I recall in school the somber acknowledgement annually on the 11th hour of the 11th day of the 11th month when we would devote a moment of silence in remembrance of the end of World War I, the 1918 signing of the Armistice. It was called Armistice Day then.
We daily pledged allegiance to the flag, and although the overwhelming majority of Americans adhered to the belief that the words “under God” imply, that phrase was not in the pledge until much later.
We memorized the Declaration of Independence and the Gettysburg Address. We sang “My country ’tis of thee, sweet land of liberty, of thee I sing,” never realizing that the melody came from the very country who once held us captive. We knew the difficult words and melody of “The Star Spangled Banner” and we knew, and practiced, flag and pledge etiquette.
“America the Beautiful” described a country that we called our own but could only dream of seeing “when we grew up.” With age, we came to understand the meaning behind the symbols, but we had the basics, a sense of the greatness of our nation, warts and all.
Daughter Sarah and I spent seven days recently on a pilgrimage of sorts to some of the sites that hold our nation’s past in safekeeping. Although the trip was planned to research my family tree, we managed to cover extra historic ground as well.
Gettysburg was in the midst of preparation for a big 150th commemoration of the Battle of Gettysburg on July 1, 2 and 3. Plans called for re-enactments to take place, although, according to our guide, no re-enactments are performed on the actual battlefield.
The fields now are eerily quiet and peaceful except for the traffic of tour buses and visitor vehicles. The monuments and markers stand along the way to remind us of those leaders and their men, where they came from, how they fought, and how they died.
So far removed from the battle as we are today, 150 years later, it seems meaningless to discuss who won and who lost. The end result was a nation united.
The loss in this one battle was the lives of 7,000 Union and Confederate soldiers, killed outright, and another 3,000 dying of their wounds in the days and weeks following. The cemetery attests to the horrors of those three days.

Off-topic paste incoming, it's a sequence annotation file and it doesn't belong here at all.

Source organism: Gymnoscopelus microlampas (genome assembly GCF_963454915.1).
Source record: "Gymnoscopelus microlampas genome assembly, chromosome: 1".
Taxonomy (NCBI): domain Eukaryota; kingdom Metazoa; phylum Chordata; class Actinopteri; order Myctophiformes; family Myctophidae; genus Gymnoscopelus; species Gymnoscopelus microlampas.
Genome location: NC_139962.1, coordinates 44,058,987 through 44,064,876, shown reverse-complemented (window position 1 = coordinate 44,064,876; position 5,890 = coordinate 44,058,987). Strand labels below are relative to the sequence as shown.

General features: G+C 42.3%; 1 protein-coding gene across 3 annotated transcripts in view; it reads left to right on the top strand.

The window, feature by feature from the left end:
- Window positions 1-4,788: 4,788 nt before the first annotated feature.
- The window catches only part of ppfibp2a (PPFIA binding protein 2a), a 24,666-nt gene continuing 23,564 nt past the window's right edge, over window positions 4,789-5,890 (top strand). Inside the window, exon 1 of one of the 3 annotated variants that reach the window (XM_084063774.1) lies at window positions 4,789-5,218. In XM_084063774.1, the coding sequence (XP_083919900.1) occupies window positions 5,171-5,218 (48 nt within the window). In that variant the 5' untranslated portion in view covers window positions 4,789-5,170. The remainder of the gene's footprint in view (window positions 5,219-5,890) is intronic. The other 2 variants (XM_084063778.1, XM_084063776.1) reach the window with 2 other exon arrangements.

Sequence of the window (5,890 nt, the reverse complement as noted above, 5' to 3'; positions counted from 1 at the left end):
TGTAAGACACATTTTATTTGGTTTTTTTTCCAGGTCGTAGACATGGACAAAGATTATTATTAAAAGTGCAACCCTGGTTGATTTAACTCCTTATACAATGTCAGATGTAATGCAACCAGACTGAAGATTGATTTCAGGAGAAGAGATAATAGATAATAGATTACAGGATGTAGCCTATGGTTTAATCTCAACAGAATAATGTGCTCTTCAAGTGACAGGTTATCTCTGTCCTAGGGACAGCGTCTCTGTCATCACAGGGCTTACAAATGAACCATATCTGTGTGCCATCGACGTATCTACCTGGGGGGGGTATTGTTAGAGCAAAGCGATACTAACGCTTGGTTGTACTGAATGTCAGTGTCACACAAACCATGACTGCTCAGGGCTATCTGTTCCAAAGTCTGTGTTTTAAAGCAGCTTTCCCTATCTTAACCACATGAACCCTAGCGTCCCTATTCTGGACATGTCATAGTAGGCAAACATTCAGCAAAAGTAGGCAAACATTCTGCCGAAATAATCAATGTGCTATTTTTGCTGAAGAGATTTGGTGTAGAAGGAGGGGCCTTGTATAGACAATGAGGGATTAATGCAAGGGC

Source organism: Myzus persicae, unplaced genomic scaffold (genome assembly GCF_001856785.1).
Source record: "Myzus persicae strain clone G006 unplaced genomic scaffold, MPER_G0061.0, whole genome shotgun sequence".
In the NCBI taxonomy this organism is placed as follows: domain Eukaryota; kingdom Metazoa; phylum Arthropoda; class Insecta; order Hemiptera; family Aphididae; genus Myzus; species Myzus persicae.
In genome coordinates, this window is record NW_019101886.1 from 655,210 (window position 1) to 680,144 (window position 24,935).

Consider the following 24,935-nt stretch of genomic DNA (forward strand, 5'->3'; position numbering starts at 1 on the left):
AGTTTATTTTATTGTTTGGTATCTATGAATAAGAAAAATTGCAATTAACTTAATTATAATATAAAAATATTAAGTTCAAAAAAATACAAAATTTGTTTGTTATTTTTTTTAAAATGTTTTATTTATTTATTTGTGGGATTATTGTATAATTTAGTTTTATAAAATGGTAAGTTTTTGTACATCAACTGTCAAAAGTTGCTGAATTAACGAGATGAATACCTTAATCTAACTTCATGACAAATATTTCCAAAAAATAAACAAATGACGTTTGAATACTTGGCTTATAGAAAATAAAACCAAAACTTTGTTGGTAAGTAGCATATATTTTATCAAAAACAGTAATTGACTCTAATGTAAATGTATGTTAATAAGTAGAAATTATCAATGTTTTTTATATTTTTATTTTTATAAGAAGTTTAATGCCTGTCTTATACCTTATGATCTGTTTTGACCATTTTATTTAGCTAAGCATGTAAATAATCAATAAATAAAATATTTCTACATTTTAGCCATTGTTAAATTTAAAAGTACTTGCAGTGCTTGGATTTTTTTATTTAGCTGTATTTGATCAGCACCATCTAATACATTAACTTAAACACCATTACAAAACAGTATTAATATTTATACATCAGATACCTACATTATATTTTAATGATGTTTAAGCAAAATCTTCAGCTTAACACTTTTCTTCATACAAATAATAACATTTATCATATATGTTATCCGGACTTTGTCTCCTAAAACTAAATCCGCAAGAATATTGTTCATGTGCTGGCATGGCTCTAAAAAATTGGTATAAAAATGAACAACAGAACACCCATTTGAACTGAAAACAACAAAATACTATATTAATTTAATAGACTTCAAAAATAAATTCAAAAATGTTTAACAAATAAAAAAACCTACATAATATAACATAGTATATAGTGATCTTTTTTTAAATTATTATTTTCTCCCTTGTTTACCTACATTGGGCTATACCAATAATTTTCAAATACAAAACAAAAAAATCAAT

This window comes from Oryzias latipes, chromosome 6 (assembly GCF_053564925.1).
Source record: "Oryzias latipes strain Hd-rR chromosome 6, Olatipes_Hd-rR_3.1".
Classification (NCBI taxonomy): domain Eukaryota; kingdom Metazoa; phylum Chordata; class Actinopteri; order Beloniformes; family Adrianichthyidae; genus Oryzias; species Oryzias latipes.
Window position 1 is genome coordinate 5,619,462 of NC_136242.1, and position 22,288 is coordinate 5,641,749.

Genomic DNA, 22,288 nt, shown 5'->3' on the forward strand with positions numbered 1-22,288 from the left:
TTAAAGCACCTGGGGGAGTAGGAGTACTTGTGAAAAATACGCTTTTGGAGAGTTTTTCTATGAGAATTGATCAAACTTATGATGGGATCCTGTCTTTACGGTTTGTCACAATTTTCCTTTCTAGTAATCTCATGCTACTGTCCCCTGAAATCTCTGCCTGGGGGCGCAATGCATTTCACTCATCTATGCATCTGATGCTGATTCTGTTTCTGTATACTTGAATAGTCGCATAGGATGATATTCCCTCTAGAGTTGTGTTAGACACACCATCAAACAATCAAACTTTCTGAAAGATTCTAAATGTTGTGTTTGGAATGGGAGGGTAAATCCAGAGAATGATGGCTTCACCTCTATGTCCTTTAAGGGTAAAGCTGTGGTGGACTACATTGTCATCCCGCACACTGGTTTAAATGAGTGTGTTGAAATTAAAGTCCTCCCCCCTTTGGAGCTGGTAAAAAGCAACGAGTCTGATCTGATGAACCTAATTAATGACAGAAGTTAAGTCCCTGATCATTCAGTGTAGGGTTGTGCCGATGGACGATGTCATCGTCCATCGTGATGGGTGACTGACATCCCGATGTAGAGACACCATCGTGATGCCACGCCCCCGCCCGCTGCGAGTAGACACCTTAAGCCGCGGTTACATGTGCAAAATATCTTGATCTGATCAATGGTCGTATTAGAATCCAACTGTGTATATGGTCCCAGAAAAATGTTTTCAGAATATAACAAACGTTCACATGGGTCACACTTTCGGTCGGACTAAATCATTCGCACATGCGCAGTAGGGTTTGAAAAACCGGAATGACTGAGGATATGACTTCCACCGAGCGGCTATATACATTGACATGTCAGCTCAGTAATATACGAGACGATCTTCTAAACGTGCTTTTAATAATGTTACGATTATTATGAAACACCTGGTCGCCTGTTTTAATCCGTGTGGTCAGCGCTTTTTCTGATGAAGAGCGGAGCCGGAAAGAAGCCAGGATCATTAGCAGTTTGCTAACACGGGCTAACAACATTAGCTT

As Lincoln so aptly put it, “We cannot hallow this ground. The brave men living and dead have dedicated it far above our poor power to add or detract.” But the ground is hallowed.
An impressive monument, a memorial to the speech itself, occupies center stage at one entrance to the cemetery, with a bust of that hauntingly familiar figure (our most recognizable president?) watching over the nearby graves, perhaps encouraging us to whisper, to be reverent, even to pray.
Although scant yards from a busy street, this spot is secluded, protected by black wrought iron fencing and noise-muffling trees and shrubs.
They say more books have been written about the War Between the States than any other subject in our nation’s history. That may or may not be true, but the subject never goes away.
The art, the music, photography, artifacts and mementos, the images we hold in our minds, captured there by spoken and written word — it all comes together to remind us.
Yet we dare today to divide ourselves once again. How can that be? The pain persists, as does the healing. Hindsight and research reveal previously untold stories.
For every soldier who died, and every soldier who came home, there is another story.
As if Gettysburg were not enough, we made our way on another day to Valley Forge. No battle here, but George Washington’s spirit is everywhere. His was a war of a different breed, the deaths from a different enemy.
We had been the day before to see the Liberty Bell and walk the streets of Philadelphia where much of the history of the country’s birth is preserved and where the spirit of Ben Franklin reigns. He is truth and legend, much like Betsy Ross whose home is within easy walking distance of Ben’s resting place.
Liberty flows freely in the air around us. The shopping spree here was our undoing — had to purchase an extra carry-on later.
How appropriate to wind up our trip in the home of Independence Hall where it all began in July 1776. Patriotism is alive and well after all. Happy 4th to all of you.
Juanita Hughes is Woodstock’s official historian and former director of the Woodstock Public Library.